SAS to Intensify Spending Cuts as Pressure on Fares Grows

SAS Group, the Nordic region’s largest airline, plans to intensify efforts to reduce spending and boost sales after pricing pressure and competition weighed on second-quarter earnings.

The pretax loss widened to 1.08 billion kronor ($160 million) in three months ended April 30 from 329 million kronor a year earlier, Stockholm-based SAS said in a statement today. The carrier said it may still post a pretax profit for the full year, excluding restructuring costs.

The airline delayed earnings targets for fiscal 2015 by one year in December. SAS is disposing of assets and cutting jobs in an effort to return to profit and fend off rivals including low-cost carriers Norwegian Air Shuttle ASA and Ryanair Holdings Plc. SAS has confronted an influx of carriers keen to capture Scandinavian-region traffic, as well as a decline in corporate traffic as companies rein in costs.

“The capacity has outgrown demand by 60 percent, and that takes a toll on prices,” which has been “quite severe” for many airlines, including SAS, Chief Financial Officer Goran Jansson said in an interview. “That’s been quite a disappointment for us, that the top-line has not delivered.”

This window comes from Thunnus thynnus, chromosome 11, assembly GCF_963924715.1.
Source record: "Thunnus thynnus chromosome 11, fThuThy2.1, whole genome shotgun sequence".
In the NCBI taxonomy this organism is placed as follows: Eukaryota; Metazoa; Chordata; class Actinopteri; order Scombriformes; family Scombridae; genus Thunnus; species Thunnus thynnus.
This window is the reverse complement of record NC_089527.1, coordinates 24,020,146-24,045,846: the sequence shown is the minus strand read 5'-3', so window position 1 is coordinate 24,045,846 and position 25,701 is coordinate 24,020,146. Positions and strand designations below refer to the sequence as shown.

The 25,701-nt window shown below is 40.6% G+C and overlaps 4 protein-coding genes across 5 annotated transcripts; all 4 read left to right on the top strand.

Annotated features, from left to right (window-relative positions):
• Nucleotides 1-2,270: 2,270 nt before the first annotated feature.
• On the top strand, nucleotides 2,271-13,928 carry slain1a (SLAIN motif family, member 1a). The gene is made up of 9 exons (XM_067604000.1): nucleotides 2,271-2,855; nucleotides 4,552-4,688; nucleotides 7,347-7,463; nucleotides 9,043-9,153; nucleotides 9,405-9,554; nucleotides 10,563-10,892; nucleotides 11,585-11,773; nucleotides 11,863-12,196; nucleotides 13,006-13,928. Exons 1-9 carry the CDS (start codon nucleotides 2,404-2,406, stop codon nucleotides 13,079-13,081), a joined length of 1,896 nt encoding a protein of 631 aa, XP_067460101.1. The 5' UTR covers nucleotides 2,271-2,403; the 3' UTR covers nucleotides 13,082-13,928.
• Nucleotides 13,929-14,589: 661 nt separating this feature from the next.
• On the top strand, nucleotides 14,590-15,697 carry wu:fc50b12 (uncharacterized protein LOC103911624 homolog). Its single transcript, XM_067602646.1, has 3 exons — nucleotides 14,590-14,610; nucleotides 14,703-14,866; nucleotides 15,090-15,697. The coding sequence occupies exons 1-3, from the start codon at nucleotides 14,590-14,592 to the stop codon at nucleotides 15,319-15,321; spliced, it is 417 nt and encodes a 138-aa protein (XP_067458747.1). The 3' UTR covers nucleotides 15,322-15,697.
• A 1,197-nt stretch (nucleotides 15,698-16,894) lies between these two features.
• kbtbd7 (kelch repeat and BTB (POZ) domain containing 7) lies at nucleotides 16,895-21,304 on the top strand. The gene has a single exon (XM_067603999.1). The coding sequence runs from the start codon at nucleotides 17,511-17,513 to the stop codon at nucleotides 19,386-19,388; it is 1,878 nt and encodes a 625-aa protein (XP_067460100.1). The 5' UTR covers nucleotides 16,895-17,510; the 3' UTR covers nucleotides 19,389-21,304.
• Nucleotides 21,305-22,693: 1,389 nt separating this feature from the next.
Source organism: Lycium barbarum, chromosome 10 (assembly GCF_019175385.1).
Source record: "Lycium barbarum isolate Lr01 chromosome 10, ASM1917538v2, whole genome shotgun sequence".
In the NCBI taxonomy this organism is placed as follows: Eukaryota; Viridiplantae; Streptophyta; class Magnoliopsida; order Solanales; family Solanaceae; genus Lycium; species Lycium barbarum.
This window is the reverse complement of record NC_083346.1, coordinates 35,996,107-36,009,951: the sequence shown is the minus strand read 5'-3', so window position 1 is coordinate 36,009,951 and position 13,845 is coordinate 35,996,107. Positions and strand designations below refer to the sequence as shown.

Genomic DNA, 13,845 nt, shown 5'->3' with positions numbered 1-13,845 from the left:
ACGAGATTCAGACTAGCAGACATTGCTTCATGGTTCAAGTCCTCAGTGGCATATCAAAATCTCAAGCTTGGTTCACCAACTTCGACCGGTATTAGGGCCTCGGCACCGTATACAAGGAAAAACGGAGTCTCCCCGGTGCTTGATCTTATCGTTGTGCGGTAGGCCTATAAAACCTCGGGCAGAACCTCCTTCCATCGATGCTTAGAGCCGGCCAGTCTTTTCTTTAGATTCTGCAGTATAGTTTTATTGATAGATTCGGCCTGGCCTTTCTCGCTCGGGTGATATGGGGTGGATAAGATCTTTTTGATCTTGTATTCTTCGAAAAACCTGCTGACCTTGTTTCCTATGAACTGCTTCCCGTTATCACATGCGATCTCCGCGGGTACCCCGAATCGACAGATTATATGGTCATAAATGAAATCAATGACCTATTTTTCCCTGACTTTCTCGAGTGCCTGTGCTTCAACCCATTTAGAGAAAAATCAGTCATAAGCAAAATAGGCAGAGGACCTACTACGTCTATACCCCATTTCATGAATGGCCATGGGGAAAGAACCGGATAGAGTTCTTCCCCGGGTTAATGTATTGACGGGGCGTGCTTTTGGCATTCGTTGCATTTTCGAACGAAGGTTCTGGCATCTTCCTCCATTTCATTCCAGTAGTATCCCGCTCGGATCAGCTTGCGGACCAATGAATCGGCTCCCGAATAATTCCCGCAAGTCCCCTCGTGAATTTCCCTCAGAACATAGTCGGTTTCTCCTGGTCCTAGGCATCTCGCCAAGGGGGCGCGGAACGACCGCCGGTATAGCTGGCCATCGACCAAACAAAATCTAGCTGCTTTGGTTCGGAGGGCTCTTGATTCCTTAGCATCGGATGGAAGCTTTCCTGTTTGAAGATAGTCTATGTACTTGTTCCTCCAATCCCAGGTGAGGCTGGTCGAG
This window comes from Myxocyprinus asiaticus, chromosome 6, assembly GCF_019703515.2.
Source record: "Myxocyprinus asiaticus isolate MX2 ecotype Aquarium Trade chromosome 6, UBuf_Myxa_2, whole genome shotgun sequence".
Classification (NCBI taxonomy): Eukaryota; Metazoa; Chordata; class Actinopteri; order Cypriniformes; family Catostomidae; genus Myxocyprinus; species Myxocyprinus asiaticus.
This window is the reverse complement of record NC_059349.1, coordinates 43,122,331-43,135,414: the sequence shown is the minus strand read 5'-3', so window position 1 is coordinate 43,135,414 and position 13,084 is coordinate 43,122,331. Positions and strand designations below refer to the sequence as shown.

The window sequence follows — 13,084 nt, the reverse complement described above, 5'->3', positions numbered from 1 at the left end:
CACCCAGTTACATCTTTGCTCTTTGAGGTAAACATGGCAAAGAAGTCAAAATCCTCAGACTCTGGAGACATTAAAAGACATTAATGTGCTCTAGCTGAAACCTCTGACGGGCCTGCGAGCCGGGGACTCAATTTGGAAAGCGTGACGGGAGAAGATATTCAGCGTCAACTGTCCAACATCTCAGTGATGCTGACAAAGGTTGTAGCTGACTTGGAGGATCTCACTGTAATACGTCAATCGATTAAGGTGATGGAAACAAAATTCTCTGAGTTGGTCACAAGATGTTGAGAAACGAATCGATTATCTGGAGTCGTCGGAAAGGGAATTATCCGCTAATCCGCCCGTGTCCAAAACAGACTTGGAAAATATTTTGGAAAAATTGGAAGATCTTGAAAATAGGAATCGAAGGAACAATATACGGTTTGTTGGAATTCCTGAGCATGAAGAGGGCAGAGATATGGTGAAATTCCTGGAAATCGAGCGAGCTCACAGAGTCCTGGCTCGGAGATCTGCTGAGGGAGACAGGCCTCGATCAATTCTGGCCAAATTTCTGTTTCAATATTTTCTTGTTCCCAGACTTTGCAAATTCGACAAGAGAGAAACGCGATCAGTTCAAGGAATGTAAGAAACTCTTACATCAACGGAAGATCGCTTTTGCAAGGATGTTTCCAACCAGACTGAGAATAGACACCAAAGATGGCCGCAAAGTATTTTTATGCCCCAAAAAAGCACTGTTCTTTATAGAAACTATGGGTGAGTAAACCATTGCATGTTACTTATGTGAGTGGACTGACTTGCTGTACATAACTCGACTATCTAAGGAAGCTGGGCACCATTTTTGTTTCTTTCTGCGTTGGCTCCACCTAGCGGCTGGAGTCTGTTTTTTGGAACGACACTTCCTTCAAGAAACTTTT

Stock Drops

SAS dropped as much as 5.2 percent to 11.75 kronor, the steepest intraday decline since May 30, and was trading down 3.2 percent at 10:44 a.m. in Stockholm. The stock has fallen 27 percent this year, to the lowest levels since mid-April 2013 in the past month, in the third-worst performance on the 54-company Bloomberg Research Global Airlines Valuation Peers index.

First-half revenue fell 16 percent to 16.3 billion kronor. Additional cost cuts, which include eliminating 300 full-time employees, should drive an improvement in earnings of 1 billion kronor in the year through October 2015, SAS said. Competition is likely to remain intense through the European summer season, Jansson said.

The airline said it plans to expand the intercontinental network with new routes from Oslo and Stockholm to North America and Asia starting in the second half of next year. While corporate traffic hasn’t picked up, customers still value good service and punctuality, the CFO said.

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